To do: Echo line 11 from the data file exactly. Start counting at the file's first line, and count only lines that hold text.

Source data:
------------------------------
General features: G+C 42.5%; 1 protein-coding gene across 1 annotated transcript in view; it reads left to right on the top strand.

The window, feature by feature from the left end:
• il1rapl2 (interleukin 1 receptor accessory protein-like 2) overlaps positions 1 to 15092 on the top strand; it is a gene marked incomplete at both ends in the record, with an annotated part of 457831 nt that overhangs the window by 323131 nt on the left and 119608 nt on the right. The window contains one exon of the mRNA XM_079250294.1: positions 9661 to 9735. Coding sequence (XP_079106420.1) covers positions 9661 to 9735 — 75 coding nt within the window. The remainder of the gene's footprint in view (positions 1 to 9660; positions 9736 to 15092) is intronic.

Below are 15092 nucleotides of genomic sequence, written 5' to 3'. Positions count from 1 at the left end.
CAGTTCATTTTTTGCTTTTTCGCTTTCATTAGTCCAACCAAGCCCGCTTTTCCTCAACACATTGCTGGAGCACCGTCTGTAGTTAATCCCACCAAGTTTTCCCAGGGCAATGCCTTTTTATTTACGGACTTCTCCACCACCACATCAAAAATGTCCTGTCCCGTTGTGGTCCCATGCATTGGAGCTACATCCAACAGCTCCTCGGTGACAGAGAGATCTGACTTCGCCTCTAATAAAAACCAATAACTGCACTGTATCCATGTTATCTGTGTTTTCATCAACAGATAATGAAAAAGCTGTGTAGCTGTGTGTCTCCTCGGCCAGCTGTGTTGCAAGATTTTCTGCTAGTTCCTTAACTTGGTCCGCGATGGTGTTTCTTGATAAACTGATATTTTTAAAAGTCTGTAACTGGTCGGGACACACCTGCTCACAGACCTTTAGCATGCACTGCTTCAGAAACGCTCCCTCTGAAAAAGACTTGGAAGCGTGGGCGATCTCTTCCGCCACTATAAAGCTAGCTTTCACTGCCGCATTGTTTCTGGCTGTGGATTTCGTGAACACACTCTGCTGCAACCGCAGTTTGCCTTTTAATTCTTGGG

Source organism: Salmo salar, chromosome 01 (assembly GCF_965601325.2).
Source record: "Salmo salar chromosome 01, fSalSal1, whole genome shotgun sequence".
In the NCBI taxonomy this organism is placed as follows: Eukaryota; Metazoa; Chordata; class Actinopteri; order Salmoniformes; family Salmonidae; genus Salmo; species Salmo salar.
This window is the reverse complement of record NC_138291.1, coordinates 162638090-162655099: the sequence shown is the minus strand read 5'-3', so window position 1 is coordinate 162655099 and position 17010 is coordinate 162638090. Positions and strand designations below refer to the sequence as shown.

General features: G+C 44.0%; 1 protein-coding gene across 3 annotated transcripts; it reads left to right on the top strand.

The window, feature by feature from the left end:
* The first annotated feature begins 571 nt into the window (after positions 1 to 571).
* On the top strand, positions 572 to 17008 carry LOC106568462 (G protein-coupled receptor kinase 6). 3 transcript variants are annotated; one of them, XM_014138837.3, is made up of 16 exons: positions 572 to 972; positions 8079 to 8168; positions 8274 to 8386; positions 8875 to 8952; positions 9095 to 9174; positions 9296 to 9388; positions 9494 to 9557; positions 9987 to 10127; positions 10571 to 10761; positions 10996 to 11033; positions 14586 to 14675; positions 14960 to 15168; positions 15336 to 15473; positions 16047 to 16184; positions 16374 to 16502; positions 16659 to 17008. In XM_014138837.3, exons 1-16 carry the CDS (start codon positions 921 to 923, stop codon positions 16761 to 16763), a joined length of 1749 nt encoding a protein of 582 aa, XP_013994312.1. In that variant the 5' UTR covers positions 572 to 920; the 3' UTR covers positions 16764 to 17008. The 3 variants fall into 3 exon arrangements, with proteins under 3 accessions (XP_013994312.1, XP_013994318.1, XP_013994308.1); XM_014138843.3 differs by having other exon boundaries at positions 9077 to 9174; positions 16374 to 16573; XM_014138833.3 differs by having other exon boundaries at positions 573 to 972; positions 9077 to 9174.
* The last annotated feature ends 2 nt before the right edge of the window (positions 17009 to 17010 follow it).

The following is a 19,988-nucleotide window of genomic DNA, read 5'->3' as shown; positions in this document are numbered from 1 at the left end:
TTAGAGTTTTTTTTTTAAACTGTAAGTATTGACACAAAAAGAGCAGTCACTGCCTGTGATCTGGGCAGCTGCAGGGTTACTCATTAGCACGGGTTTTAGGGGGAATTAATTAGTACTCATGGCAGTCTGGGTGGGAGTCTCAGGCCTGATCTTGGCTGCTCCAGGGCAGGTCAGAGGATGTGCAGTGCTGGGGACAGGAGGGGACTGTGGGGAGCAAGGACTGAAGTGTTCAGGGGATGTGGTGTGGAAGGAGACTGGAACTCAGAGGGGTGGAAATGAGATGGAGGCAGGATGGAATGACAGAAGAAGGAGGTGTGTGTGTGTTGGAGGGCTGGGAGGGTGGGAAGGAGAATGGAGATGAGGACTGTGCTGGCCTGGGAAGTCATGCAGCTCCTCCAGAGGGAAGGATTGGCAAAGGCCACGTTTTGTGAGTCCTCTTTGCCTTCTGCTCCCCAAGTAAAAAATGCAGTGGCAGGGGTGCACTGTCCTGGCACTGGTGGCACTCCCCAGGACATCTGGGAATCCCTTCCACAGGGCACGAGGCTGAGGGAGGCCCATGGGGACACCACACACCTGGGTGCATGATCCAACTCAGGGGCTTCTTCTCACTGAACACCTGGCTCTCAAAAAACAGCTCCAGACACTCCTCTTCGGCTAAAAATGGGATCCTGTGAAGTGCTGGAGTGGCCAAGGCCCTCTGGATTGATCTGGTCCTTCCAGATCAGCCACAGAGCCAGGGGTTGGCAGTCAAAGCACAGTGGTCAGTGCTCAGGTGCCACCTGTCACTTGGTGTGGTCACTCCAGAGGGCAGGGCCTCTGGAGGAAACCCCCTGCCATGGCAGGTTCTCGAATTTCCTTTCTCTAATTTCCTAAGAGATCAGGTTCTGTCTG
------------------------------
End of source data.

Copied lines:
The window, feature by feature from the left end: